Iraq’s highest court has stopped the handover of a federal police building in the northern province of Kirkuk to the Kurdish Democratic Party.
The proposed move had caused tensions in the city, which is home to Kurds, Arabs and Turkmen.
Four protesters – reported to be Kurds – were shot dead in Kirkuk on Saturday, as ethnic groups clashed.
In a governorate where there has been decades of intercommunal conflict, the dispute centres on a building in Kirkuk city that was once the headquarters of the KDP but occupied by the army after 2017.
A Supreme Court ruling on Sunday halted an order from Prime Minister Mohammed Shia Al Sudani in his capacity as the commander-in-chief of Iraq's armed forces to hand over the army building to the KDP on September 1.
Iraqi Kurdish Prime Minister Masrour Barzani, of the KDP, described the court’s decision as a “farce” in a post on X, formerly Twitter.
Federal forces seized Kirkuk and surrounding oilfields in October 2017 after the KDP organised a referendum for Kurdish independence.
This referendum, which was opposed by international allies of the Kurdish regional government, including the US and the UK, would have annexed Kirkuk, wrapping the governorate into Iraq's semi-autonomous Kurdish region.
The KDP vacated its headquarters in the city at the time, and within weeks of the vote, federal Iraqi government forces had retaken control of the governorate.
The agreement to form the current government, under the leadership of Mr Al Sudani, included a provision for the return of the KDP to the province, which met opposition from some communities in Kirkuk.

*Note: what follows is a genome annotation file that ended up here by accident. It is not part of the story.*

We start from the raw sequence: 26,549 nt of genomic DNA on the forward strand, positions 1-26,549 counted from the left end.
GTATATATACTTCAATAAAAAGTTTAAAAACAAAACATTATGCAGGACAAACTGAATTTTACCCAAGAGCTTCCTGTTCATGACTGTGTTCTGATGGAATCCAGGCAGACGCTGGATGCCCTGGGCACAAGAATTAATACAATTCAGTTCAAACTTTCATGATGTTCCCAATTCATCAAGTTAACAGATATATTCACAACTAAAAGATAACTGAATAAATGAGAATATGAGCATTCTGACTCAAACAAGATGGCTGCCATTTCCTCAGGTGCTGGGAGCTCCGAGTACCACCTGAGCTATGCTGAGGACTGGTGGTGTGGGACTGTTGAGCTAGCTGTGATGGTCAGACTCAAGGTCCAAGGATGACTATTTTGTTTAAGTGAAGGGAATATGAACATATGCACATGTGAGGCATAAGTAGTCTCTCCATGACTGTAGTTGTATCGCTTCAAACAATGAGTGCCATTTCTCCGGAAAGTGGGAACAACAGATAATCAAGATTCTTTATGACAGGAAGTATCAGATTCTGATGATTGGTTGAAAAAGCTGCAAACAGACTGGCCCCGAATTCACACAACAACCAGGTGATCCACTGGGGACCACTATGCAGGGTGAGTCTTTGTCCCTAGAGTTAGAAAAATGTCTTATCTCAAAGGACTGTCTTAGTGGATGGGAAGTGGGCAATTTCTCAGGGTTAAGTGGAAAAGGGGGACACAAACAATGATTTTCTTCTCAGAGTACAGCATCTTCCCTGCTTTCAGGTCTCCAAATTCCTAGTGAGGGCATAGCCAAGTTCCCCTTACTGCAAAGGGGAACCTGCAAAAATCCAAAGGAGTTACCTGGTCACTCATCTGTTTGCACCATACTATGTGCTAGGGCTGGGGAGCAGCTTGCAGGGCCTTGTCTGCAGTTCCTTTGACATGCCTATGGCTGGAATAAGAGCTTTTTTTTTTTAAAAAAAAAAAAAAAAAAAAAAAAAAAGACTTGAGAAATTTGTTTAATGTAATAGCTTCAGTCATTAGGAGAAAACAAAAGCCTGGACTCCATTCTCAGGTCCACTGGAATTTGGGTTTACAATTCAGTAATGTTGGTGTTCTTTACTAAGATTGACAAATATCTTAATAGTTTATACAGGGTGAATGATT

At a cabinet meeting on Sunday, Mr Al Sudani reiterated orders he had issued to the authorities to investigate the circumstances surrounding the death of the four protesters and “hold all those responsible for the deaths and injuries accountable in accordance with the law”.
The announced investigation followed Prime Minister Barzani's call on the Iraqi government “to intervene immediately to protect the lives of citizens, public property and demonstrators. We cannot allow irresponsible individuals to escalate and exacerbate the situation.”
Mr Al Sudani met with members of parliament who represent Kirkuk to discuss the situation on Sunday. He called the deaths “regrettable”.
Last week, a group of Arab residents closed the Kirkuk to Erbil motorway in protest against the reopening of the KDP headquarters.
On Saturday, Kurdish protesters demanded the reopening of the road, leading tensions with security forces.
Following Saturday's violence, Iraqi security forces were sent to deter further clashes.
Amir Shwani, Kirkuk police spokesman, said a curfew had been lifted and vehicles were moving normally in the city on Sunday.
But security forces sent additional personnel to the streets to “prevent violence and protect civilians”, he added.
Kirkuk, which lies along the fault lines between the Kurdish autonomous region and areas controlled by Iraq's Shiite-dominated central government, has been the focus of some of the country's worst post-ISIS violence.
The governorate is home to Iraq's oldest continually producing oilfields, which are thought to contain up to nine billion barrels of recoverable oil.
The fields and related infrastructure were briefly under the control of Kurdish Peshmerga forces during the war against ISIS, but were regained by federal government forces following the failed Kurdish independence referendum.
The final status of the mixed-ethnicity and mixed-religion province is supposed to be settled by a referendum, outlined in Iraq's 2005 constitution, but steps to put the constitutional article into effect have either been delayed by security problems or avoided because of political controversy in Baghdad and Erbil.